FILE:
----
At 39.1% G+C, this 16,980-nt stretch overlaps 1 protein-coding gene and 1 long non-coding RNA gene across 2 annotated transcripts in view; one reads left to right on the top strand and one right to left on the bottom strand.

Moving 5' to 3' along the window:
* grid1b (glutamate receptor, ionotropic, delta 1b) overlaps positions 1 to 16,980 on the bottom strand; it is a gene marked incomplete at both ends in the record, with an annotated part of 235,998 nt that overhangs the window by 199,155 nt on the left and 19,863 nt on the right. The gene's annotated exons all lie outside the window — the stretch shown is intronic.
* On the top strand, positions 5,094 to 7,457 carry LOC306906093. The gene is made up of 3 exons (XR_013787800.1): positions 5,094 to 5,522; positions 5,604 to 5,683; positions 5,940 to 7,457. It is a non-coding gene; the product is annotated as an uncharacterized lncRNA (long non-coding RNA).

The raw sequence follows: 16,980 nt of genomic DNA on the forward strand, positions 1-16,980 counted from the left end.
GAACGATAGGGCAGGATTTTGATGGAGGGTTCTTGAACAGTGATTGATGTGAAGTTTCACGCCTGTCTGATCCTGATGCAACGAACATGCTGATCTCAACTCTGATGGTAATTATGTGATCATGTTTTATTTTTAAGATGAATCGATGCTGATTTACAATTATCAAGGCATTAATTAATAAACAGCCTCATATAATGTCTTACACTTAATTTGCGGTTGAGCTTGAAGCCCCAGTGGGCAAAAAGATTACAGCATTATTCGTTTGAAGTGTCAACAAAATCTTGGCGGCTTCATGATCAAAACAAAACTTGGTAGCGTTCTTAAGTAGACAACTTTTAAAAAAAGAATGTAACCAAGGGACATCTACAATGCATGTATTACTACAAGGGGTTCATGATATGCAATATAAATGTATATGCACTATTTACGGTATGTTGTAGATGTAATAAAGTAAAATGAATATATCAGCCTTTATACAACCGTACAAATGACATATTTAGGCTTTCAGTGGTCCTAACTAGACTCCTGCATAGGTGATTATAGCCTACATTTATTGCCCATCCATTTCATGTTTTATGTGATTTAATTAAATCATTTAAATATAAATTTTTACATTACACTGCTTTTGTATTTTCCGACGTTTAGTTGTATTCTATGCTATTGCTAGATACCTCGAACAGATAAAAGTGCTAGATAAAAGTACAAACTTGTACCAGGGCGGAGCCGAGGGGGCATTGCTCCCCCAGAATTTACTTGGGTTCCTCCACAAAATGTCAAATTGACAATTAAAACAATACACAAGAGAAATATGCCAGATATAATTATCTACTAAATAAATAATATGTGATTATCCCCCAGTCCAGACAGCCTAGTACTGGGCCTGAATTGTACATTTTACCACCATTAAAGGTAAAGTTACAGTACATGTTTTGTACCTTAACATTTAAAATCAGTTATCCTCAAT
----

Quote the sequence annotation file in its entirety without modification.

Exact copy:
At 39.1% G+C, this 16,980-nt stretch overlaps 1 protein-coding gene and 1 long non-coding RNA gene across 2 annotated transcripts in view; one reads left to right on the top strand and one right to left on the bottom strand.

Moving 5' to 3' along the window:
* grid1b (glutamate receptor, ionotropic, delta 1b) overlaps positions 1 to 16,980 on the bottom strand; it is a gene marked incomplete at both ends in the record, with an annotated part of 235,998 nt that overhangs the window by 199,155 nt on the left and 19,863 nt on the right. The gene's annotated exons all lie outside the window — the stretch shown is intronic.
* On the top strand, positions 5,094 to 7,457 carry LOC306906093. The gene is made up of 3 exons (XR_013787800.1): positions 5,094 to 5,522; positions 5,604 to 5,683; positions 5,940 to 7,457. It is a non-coding gene; the product is annotated as an uncharacterized lncRNA (long non-coding RNA).

The raw sequence follows: 16,980 nt of genomic DNA on the forward strand, positions 1-16,980 counted from the left end.
GAACGATAGGGCAGGATTTTGATGGAGGGTTCTTGAACAGTGATTGATGTGAAGTTTCACGCCTGTCTGATCCTGATGCAACGAACATGCTGATCTCAACTCTGATGGTAATTATGTGATCATGTTTTATTTTTAAGATGAATCGATGCTGATTTACAATTATCAAGGCATTAATTAATAAACAGCCTCATATAATGTCTTACACTTAATTTGCGGTTGAGCTTGAAGCCCCAGTGGGCAAAAAGATTACAGCATTATTCGTTTGAAGTGTCAACAAAATCTTGGCGGCTTCATGATCAAAACAAAACTTGGTAGCGTTCTTAAGTAGACAACTTTTAAAAAAAGAATGTAACCAAGGGACATCTACAATGCATGTATTACTACAAGGGGTTCATGATATGCAATATAAATGTATATGCACTATTTACGGTATGTTGTAGATGTAATAAAGTAAAATGAATATATCAGCCTTTATACAACCGTACAAATGACATATTTAGGCTTTCAGTGGTCCTAACTAGACTCCTGCATAGGTGATTATAGCCTACATTTATTGCCCATCCATTTCATGTTTTATGTGATTTAATTAAATCATTTAAATATAAATTTTTACATTACACTGCTTTTGTATTTTCCGACGTTTAGTTGTATTCTATGCTATTGCTAGATACCTCGAACAGATAAAAGTGCTAGATAAAAGTACAAACTTGTACCAGGGCGGAGCCGAGGGGGCATTGCTCCCCCAGAATTTACTTGGGTTCCTCCACAAAATGTCAAATTGACAATTAAAACAATACACAAGAGAAATATGCCAGATATAATTATCTACTAAATAAATAATATGTGATTATCCCCCAGTCCAGACAGCCTAGTACTGGGCCTGAATTGTACATTTTACCACCATTAAAGGTAAAGTTACAGTACATGTTTTGTACCTTAACATTTAAAATCAGTTATCCTCAAT